Yes, that is one shape, but there are only three diminished seventh chords. Because, say you start from G sharp, you're going to have G sharp, B, the F. If I start from a I have A, C, E flat, F sharp, a spelling in harmonically, if I start from B flat, I have B flat, C sharp, E, G, B flat again, if I start from B, I get the first one again.

Okay, B, D, F, took me the F, G sharp, B, because it's a symmetric chord. If I move it up three, three frets, I still find the same chord for them, believe me spell it out. Okay. But the point is, I have only three diminished seventh chord available, what did I call them in different several different ways, I have only three sets of notes available, the secondary to play a diminished arpeggio over any chord is to play a diminished arpeggio that has at least one note in common with the chord.

And in this case, you want to start from the original chord played a diminished arpeggio. I'm going to look right now and then come back to the original chord. So in a minor you will play say, I have the notes a C and E now in the arpeggio, a C in A minor. Let's say I want I'm picking one of those notes like C and the same thing the C diminished seventh chord.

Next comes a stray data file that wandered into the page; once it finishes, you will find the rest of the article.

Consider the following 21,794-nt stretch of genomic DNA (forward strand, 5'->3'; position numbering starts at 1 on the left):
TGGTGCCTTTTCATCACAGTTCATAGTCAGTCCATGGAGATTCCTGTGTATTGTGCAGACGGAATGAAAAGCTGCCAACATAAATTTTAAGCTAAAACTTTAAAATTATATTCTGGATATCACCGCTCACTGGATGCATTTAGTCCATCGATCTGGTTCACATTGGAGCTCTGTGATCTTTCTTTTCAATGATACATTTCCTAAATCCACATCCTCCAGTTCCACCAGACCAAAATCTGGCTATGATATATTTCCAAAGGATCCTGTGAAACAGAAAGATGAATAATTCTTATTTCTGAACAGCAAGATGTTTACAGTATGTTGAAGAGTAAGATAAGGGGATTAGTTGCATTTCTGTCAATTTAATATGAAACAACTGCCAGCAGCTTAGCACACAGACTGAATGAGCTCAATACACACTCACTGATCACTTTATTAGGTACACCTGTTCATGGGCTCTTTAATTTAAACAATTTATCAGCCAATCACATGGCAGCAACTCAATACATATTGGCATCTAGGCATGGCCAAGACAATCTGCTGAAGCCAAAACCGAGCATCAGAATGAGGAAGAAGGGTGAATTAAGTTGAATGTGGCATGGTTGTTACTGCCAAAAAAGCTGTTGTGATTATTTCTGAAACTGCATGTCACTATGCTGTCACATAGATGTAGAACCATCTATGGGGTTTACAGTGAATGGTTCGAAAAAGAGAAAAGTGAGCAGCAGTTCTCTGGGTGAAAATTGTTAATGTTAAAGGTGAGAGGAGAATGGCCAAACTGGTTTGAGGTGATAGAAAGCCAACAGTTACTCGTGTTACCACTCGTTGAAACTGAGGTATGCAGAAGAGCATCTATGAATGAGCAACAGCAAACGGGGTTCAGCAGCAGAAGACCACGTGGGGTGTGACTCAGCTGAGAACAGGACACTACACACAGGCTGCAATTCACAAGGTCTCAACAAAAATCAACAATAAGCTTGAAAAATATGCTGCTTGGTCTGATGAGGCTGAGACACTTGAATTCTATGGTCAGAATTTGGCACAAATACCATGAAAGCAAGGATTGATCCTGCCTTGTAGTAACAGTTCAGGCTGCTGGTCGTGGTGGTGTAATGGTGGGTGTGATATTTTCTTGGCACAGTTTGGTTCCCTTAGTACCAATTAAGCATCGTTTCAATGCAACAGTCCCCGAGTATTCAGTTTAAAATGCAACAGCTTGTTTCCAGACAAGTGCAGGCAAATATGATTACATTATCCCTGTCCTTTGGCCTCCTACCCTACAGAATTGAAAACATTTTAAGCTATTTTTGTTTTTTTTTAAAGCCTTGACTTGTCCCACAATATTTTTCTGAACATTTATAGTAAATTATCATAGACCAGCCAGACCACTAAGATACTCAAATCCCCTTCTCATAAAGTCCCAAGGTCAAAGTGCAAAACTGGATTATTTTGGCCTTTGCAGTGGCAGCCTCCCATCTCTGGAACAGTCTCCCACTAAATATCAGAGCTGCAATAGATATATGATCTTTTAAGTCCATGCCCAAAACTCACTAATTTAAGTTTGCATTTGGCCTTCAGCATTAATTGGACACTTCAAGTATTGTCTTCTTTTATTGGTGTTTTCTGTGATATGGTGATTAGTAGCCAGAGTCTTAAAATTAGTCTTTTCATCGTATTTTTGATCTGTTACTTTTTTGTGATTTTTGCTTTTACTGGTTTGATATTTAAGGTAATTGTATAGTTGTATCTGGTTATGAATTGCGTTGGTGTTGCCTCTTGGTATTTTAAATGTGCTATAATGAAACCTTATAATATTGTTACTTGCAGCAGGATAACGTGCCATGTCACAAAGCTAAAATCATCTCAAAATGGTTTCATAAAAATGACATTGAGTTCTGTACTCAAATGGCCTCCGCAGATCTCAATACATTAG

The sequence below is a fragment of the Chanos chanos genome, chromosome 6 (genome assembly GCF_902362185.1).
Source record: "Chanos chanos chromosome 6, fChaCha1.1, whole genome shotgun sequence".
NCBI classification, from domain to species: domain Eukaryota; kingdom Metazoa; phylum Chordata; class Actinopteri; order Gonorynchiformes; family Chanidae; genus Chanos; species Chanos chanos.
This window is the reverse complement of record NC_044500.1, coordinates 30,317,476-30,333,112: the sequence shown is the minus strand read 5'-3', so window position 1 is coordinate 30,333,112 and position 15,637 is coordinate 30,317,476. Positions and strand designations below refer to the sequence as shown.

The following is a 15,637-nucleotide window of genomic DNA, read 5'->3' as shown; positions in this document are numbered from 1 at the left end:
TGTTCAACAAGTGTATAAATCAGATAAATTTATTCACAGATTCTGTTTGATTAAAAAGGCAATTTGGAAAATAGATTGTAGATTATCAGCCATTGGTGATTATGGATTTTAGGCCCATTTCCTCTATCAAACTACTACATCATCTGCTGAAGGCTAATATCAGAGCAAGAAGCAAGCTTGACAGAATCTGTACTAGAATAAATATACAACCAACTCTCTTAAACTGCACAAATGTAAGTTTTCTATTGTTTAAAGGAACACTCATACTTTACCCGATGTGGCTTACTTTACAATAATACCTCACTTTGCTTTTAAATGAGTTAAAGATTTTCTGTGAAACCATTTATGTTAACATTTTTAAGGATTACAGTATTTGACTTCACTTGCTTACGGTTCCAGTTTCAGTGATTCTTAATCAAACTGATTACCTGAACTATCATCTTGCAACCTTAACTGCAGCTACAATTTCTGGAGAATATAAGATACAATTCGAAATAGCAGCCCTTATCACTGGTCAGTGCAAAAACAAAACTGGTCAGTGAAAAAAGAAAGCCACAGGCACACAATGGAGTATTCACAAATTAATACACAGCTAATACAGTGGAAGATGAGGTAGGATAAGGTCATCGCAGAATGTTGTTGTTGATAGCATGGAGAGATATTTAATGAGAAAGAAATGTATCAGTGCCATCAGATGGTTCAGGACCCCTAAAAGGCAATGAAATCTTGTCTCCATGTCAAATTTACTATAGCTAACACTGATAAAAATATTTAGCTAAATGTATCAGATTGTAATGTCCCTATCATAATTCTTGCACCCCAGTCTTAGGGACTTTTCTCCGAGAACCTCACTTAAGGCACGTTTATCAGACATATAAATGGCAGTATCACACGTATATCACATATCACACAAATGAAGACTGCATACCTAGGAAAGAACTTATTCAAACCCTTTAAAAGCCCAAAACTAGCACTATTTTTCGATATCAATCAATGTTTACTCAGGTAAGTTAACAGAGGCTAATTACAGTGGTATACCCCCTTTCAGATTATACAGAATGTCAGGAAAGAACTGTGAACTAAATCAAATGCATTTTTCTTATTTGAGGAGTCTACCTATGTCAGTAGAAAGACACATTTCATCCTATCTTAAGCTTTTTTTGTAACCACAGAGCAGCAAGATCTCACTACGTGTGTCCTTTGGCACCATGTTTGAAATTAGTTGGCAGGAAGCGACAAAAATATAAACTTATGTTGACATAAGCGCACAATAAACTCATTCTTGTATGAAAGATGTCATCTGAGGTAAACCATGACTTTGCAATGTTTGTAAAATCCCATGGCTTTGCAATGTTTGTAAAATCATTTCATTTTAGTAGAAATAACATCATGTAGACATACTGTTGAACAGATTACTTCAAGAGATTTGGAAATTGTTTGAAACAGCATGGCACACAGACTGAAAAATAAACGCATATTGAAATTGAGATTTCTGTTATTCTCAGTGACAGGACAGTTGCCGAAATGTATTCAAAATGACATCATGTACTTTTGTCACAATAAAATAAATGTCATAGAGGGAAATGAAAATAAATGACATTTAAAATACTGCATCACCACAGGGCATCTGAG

Okay, so I'm playing the arpeggio. I'm used to mute everything so now leaving not ringing it's a problem but and then I passed into the C playing the C diminished arpeggio because it's another chord and then ending somehow somewhere on the A minor again, I can do these on C and that's what they obtain.

I can put these on the end note. The exact same diminished chord seven, of course, right. So it's the same thing, it's the same thing. Maybe I'm just starting on a different note whatever. Or I can do these on the key note, and they get an E diminish.

And it still works. But those to give you a different feeling than the other one. You notice those two tend to be similar. The other one tend to be different. Because the other one is the equivalent of a dominant chord. If you guys know your theory, why those two are just variation on the chord. So they still feel like a tonic chord in this case because a minor is a tonic chord and which we're playing right now. Just a variation.

So I'll try it out first. Yep.

You don't have to go fast.

See, right. Doesn't sound as good as it would from C.

The same would be true for a major chord. minor seven major seven dominant seven. Off the main issue, the main issue, you can put diminished chord over diminished chords. Okay, so this kind of thing. So literally, you can play any diminished chord in any position.

It's either is sharing one note, or its not. It's, it's built on the note A half step below the root of the chord. At the end of the day. If you do these, you're gonna get all the time you're always gonna get all the diminished chords. Okay, but that's how you think about it. All right. That's it. Simple as that. Thank you. Thank you.